Alzheimer’s disease and dementia are often used to mean the same thing, but there is a difference.
Dementia is a general term like heart disease. It describes a group of symptoms that impact memory, reasoning and ability to perform everyday tasks. Dementia is caused by different diseases that affect the brain.
Alzheimer’s disease is a specific disease and the most common cause of dementia. It is a progressive disease that gets worse with time and affects memory, language and thinking skills. Other types of dementia include vascular dementia, Lewy body dementia, Parkinson’s disease and mixed dementia.
Alzheimer’s disease accounts for 60 to 80 percent of people with dementia, according to the Alzheimer’s Association. About 6.7 million people — mainly 65 and older — are living with the disease in the United States.
Most conditions that cause dementia have no cure. Alzheimer's dementia is the third leading cause of death in California and sixth leading cause of death in the U.S.
Some treatments can slow the progression of the disease and others can help reduce the symptoms. Research continues for a cure and better treatments.
“As the aging population increases and the disease becomes more common, we are learning more and more about diagnosis, symptoms and treatment,” says Gregory Sahagian, MD, a neurologist and medical director of Scripps neuroscience services. “We have greater understanding of how Alzheimer’s disease affects the brain, and this has resulted in promising new research.”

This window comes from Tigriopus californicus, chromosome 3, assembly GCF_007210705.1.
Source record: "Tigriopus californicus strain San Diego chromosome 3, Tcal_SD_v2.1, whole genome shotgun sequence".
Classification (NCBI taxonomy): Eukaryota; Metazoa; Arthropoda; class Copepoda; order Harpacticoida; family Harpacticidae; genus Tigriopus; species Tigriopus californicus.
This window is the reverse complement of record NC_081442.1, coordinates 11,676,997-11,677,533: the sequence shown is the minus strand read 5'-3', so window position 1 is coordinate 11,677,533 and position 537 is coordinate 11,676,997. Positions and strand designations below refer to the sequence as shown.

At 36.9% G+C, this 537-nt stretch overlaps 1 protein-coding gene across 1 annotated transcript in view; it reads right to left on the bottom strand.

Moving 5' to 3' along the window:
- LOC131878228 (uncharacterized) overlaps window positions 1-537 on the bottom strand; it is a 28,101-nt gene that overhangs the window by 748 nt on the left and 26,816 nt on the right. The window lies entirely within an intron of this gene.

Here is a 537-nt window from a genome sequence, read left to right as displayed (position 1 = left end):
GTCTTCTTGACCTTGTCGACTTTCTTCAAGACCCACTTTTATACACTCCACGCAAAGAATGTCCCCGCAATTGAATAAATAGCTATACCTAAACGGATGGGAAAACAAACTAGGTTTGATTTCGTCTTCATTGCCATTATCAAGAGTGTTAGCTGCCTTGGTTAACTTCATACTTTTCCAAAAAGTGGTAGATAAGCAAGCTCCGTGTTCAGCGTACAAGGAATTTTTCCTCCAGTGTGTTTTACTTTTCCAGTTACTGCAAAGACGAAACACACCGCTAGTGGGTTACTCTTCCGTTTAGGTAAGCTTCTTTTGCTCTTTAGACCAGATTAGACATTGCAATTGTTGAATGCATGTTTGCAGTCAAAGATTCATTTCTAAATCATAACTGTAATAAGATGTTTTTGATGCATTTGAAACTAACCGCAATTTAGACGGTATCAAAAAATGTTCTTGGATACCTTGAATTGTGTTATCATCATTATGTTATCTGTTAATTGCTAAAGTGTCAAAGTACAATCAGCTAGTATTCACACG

Dementia is not a normal part of aging. It is normal to occasionally forget something that occurred just earlier especially as we age. The symptoms of dementia are more pronounced. Repeated difficulty with memory is the most well-known first sign of dementia.
Some people may have dementia-like symptoms but not the actual disease. Symptoms may be caused by other factors, such as depression, untreated sleep apnea, delirium and side effects of medications. Other possible causes are thyroid problems, certain vitamin deficiencies and alcohol abuse. These conditions are often reversible with treatment.
The exact cause of Alzheimer’s disease is not clearly understood. Those who develop the disease may be affected by a variety of factors.